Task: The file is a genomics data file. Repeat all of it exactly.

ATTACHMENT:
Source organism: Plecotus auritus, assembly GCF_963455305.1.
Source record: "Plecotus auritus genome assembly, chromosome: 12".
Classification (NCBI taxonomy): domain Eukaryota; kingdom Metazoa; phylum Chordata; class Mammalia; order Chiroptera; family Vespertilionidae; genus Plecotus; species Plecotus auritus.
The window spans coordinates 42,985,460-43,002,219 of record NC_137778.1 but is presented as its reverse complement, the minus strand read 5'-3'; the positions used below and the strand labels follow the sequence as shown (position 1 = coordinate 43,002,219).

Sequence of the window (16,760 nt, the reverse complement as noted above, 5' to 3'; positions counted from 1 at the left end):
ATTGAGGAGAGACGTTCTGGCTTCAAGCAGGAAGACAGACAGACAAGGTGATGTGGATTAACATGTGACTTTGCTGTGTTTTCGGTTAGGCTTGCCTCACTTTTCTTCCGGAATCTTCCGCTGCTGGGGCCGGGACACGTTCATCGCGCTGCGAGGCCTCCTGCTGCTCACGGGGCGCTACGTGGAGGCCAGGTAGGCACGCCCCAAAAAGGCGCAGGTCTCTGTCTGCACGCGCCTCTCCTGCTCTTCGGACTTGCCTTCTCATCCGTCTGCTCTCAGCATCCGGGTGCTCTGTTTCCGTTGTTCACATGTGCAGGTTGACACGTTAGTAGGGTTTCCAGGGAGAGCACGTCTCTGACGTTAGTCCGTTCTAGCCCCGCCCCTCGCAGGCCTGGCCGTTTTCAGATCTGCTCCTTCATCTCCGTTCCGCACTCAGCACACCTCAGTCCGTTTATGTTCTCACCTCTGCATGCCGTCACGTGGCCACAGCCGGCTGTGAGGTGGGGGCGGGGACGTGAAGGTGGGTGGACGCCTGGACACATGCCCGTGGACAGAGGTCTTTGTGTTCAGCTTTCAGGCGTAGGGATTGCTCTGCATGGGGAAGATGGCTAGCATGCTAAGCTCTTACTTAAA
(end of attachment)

Source organism: Plecotus auritus, assembly GCF_963455305.1.
Source record: "Plecotus auritus genome assembly, chromosome: 12".
Classification (NCBI taxonomy): domain Eukaryota; kingdom Metazoa; phylum Chordata; class Mammalia; order Chiroptera; family Vespertilionidae; genus Plecotus; species Plecotus auritus.
The window spans coordinates 42,985,460-43,002,219 of record NC_137778.1 but is presented as its reverse complement, the minus strand read 5'-3'; the positions used below and the strand labels follow the sequence as shown (position 1 = coordinate 43,002,219).

Sequence of the window (16,760 nt, the reverse complement as noted above, 5' to 3'; positions counted from 1 at the left end):
ATTGAGGAGAGACGTTCTGGCTTCAAGCAGGAAGACAGACAGACAAGGTGATGTGGATTAACATGTGACTTTGCTGTGTTTTCGGTTAGGCTTGCCTCACTTTTCTTCCGGAATCTTCCGCTGCTGGGGCCGGGACACGTTCATCGCGCTGCGAGGCCTCCTGCTGCTCACGGGGCGCTACGTGGAGGCCAGGTAGGCACGCCCCAAAAAGGCGCAGGTCTCTGTCTGCACGCGCCTCTCCTGCTCTTCGGACTTGCCTTCTCATCCGTCTGCTCTCAGCATCCGGGTGCTCTGTTTCCGTTGTTCACATGTGCAGGTTGACACGTTAGTAGGGTTTCCAGGGAGAGCACGTCTCTGACGTTAGTCCGTTCTAGCCCCGCCCCTCGCAGGCCTGGCCGTTTTCAGATCTGCTCCTTCATCTCCGTTCCGCACTCAGCACACCTCAGTCCGTTTATGTTCTCACCTCTGCATGCCGTCACGTGGCCACAGCCGGCTGTGAGGTGGGGGCGGGGACGTGAAGGTGGGTGGACGCCTGGACACATGCCCGTGGACAGAGGTCTTTGTGTTCAGCTTTCAGGCGTAGGGATTGCTCTGCATGGGGAAGATGGCTAGCATGCTAAGCTCTTACTTAAA